Editors' pick

Jenny Lewis

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Editorial Review

Jenny Lewis in the Country of Her Soul

By J. Freedom du Lac
Washington Post Staff Writer
Saturday, March 25, 2006

The doors swung open, and out sashayed the beguiling Jenny Lewis, trailed by twin raven-haired backup singers, Chandra and Leigh Watson. "Run, devil, run," the three of them sang, belting high-lonesome harmonies a cappella and sans microphones as they walked onto the Birchmere band shell stage.

The entrance-as-exorcism had a chilling effect -- in the best possible way: Not even 30 seconds into the show Thursday, Lewis and her sidekicks had already given the crowd goose bumps.

Rapture was soon to follow in what was essentially Lewis's coming-out party as a country-soul chanteuse.

Though she's considered indie-rock royalty for her roles in Rilo Kiley and the side project Postal Service with Death Cab for Cutie's Ben Gibbard, Lewis, at 30, has taken a sharp turn -- down the dusty back roads of musical Americana -- on her stunning new semi-solo album, "Rabbit Fur Coat." (It's a solo CD in everything but name: While it's credited to "Jenny Lewis with the Watson Twins," Lewis sings most of the lead parts, plays guitar throughout and wrote all of the material, save for a cover of the Traveling Wilburys' "Handle With Care.")

Gospelly, deliciously twangy and at times even torchy, "Rabbit Fur Coat" is loaded with conversational, bittersweet songs that echo Loretta Lynn, Laura Nyro and Patsy Cline, not to mention the neo-Americana siren Neko Case. The evocative tracks have a certain intimacy that Rilo Kiley's songs often lack, and so Tuesday, Lewis eschewed that band's catalogue to focus on her rootsy new material.

Backed by a superlative band that featured Lewis's boyfriend, Johnathan Rice, on acoustic guitar, Rilo Kiley's Jason Boesel on drums, Michael Runion on bass and Dave Scher on lap-steel guitar and Wurlitzer piano, Lewis showed off a supple, crystalline alto as she sang of heartbreak, family dysfunction and, especially, spirituality: The opening "Run Devil Run" was followed immediately by "The Big Guns," a rhythmic boot-stomper in which Lewis, over aggressive acoustic guitar finger-picking, wearily declared, "I've won hundreds at the track, but I'm not betting on the afterlife."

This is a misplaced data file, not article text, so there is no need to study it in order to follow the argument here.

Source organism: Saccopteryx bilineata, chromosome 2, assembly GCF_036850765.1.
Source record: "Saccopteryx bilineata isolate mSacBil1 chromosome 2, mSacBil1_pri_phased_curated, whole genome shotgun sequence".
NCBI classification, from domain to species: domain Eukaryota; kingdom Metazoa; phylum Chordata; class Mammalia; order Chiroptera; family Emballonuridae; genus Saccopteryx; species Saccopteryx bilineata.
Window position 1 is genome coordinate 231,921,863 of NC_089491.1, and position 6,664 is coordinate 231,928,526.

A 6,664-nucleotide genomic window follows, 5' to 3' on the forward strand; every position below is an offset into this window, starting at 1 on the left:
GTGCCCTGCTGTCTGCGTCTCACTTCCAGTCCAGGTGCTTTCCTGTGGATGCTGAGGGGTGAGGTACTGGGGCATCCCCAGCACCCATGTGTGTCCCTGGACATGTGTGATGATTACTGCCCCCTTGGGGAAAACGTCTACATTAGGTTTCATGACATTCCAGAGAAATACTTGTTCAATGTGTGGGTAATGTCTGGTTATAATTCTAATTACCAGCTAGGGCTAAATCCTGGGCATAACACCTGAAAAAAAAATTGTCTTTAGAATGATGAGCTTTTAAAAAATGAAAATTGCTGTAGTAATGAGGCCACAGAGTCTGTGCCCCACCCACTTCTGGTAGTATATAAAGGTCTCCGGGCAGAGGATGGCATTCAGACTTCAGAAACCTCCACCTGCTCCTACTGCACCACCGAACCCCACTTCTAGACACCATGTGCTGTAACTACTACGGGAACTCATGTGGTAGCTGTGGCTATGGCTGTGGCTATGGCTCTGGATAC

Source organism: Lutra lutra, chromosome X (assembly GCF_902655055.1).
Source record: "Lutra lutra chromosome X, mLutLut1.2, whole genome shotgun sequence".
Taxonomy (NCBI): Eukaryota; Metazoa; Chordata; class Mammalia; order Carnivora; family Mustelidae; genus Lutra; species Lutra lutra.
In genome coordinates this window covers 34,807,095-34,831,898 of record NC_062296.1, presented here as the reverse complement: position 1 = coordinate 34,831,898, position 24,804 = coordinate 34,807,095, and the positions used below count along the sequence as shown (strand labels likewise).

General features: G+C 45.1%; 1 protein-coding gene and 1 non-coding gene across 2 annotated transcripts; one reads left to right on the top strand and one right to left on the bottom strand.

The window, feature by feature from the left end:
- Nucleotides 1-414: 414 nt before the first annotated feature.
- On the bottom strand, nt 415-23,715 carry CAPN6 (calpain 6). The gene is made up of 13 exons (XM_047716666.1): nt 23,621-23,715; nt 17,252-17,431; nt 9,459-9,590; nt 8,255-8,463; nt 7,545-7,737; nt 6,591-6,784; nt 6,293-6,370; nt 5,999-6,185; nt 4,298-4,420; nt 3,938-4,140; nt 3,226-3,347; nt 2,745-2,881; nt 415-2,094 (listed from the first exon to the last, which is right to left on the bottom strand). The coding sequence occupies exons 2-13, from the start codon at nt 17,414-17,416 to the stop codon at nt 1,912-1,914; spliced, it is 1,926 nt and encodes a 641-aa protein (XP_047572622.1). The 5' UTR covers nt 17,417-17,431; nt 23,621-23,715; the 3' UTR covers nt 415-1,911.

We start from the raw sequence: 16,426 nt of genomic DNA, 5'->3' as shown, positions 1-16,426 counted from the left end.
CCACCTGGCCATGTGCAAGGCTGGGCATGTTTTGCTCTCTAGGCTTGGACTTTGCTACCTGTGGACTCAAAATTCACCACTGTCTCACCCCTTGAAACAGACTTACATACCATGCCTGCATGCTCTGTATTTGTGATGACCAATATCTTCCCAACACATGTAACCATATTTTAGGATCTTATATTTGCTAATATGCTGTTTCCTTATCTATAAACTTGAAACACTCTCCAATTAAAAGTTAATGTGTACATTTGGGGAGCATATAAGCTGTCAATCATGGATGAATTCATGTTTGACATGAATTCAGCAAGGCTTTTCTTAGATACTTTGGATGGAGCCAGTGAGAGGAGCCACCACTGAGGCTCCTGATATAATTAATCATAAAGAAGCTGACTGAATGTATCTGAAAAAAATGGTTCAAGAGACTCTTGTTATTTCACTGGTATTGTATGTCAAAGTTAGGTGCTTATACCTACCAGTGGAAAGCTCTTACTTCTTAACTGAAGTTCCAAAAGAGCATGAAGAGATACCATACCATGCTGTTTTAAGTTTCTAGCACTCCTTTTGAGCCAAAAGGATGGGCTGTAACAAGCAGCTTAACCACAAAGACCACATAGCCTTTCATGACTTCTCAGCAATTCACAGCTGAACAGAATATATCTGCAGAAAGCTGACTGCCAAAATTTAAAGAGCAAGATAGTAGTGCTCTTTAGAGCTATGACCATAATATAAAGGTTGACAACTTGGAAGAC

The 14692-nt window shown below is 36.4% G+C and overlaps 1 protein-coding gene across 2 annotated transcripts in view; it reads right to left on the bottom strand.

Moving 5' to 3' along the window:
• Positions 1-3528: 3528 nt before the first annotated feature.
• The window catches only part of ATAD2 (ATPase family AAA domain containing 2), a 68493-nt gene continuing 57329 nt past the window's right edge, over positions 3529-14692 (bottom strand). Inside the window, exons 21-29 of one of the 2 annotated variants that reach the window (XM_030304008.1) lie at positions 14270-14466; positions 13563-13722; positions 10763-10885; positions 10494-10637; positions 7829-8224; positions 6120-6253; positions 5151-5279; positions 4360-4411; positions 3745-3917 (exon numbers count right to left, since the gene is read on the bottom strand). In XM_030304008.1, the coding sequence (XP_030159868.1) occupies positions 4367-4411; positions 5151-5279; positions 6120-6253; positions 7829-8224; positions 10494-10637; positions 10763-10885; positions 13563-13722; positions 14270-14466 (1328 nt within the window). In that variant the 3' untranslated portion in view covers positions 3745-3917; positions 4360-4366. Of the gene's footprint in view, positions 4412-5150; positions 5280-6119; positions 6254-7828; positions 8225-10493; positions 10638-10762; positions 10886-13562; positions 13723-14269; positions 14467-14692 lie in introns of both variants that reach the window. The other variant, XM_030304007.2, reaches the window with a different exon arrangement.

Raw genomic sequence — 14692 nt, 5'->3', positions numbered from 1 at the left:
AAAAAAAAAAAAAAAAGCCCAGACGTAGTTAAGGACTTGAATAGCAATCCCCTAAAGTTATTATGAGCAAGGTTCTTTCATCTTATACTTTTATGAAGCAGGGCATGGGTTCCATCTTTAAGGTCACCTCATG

On the chorus-free country-rock number "The Charging Sky," backed by Scher's mournful lap-steel lines, Lewis seemed to change her mind, singing: "It's a sure-fire bet that I'm gonna die, so I'm taking up praying on Sunday nights." But, she added: "It's not that I believe in your almight, but I might as well. As insurance or bail."

In the churchy "Born Secular," over a stripped-down drum loop and atmospheric Wurlitzer chords, Lewis and the Watson Twins sang that "God goes where he wants, and who knows where he is?" At which point, Lewis, her voice reaching higher than at any other point during the performance, alone declared: "Not in me!"

Or is he? After a doo-wop cover of the Shirelles' defiant old girl-group song, "I Met Him on a Sunday," Lewis concluded the hour-long show with a spirited reading of the gospel song "Cold Jordan," whose let-Jesus-lead lyrics she sang between sips of a Corona.

Religion isn't necessarily a new lyrical concern for Lewis -- she co-authored Rilo Kiley's "The Absence of God." But questions of spirituality abound on "Rabbit Fur Coat," giving the album and Lewis's current tour a confessional, decidedly personal feel. Ditto for songs like the loping, heart-sore "Happy" and the stark, elegiac "It Wasn't Me," both of which were standouts on stage.

But the highlight of the show was "Rabbit Fur Coat's" title track, an allegorical lullaby about a girl whose mother's greed leads to a lifetime of suffering for both. A former child actor, Lewis has insisted in interviews that the song isn't autobiographical. Still, singing alone, on an otherwise emptied stage, in a slightly hushed voice, she lost herself in the story, sounding vulnerable and fragile as she worked languorously through the poignant lyrics.

The performance was nothing short of breathtaking and provided even more goose bumps in a night filled with them.